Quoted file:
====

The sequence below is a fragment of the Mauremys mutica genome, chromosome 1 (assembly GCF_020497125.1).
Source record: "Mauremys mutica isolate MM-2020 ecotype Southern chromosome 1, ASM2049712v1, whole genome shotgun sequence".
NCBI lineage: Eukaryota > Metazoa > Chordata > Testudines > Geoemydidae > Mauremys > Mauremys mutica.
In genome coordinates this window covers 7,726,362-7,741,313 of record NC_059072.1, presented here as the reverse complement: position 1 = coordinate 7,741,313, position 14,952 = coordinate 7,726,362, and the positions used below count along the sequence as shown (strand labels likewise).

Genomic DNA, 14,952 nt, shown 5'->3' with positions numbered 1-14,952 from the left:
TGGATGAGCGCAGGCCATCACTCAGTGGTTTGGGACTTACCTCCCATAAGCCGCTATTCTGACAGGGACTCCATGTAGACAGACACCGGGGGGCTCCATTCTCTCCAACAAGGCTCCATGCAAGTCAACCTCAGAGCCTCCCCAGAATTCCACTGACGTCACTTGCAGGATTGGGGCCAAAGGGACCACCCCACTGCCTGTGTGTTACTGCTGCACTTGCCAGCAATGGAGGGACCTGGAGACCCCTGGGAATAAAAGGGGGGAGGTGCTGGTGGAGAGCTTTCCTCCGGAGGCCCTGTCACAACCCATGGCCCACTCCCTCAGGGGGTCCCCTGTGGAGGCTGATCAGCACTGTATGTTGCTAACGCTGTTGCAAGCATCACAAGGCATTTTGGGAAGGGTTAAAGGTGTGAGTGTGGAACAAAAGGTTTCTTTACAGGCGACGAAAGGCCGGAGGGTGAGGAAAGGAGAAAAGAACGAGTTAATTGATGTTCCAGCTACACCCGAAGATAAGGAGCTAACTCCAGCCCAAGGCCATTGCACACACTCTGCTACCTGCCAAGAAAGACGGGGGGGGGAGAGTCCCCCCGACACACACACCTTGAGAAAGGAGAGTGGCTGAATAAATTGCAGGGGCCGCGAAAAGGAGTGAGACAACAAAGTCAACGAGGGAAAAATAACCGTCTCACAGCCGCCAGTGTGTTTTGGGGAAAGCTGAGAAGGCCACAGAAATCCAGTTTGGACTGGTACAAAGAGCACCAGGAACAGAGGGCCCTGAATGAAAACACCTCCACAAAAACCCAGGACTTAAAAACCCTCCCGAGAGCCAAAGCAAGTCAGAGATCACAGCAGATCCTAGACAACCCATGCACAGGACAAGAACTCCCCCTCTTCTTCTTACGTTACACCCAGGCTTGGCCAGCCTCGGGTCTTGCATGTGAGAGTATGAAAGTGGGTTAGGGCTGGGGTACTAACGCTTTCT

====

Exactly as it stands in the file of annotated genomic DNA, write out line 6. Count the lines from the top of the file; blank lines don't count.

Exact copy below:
TGGATGAGCGCAGGCCATCACTCAGTGGTTTGGGACTTACCTCCCATAAGCCGCTATTCTGACAGGGACTCCATGTAGACAGACACCGGGGGGCTCCATTCTCTCCAACAAGGCTCCATGCAAGTCAACCTCAGAGCCTCCCCAGAATTCCACTGACGTCACTTGCAGGATTGGGGCCAAAGGGACCACCCCACTGCCTGTGTGTTACTGCTGCACTTGCCAGCAATGGAGGGACCTGGAGACCCCTGGGAATAAAAGGGGGGAGGTGCTGGTGGAGAGCTTTCCTCCGGAGGCCCTGTCACAACCCATGGCCCACTCCCTCAGGGGGTCCCCTGTGGAGGCTGATCAGCACTGTATGTTGCTAACGCTGTTGCAAGCATCACAAGGCATTTTGGGAAGGGTTAAAGGTGTGAGTGTGGAACAAAAGGTTTCTTTACAGGCGACGAAAGGCCGGAGGGTGAGGAAAGGAGAAAAGAACGAGTTAATTGATGTTCCAGCTACACCCGAAGATAAGGAGCTAACTCCAGCCCAAGGCCATTGCACACACTCTGCTACCTGCCAAGAAAGACGGGGGGGGGAGAGTCCCCCCGACACACACACCTTGAGAAAGGAGAGTGGCTGAATAAATTGCAGGGGCCGCGAAAAGGAGTGAGACAACAAAGTCAACGAGGGAAAAATAACCGTCTCACAGCCGCCAGTGTGTTTTGGGGAAAGCTGAGAAGGCCACAGAAATCCAGTTTGGACTGGTACAAAGAGCACCAGGAACAGAGGGCCCTGAATGAAAACACCTCCACAAAAACCCAGGACTTAAAAACCCTCCCGAGAGCCAAAGCAAGTCAGAGATCACAGCAGATCCTAGACAACCCATGCACAGGACAAGAACTCCCCCTCTTCTTCTTACGTTACACCCAGGCTTGGCCAGCCTCGGGTCTTGCATGTGAGAGTATGAAAGTGGGTTAGGGCTGGGGTACTAACGCTTTCT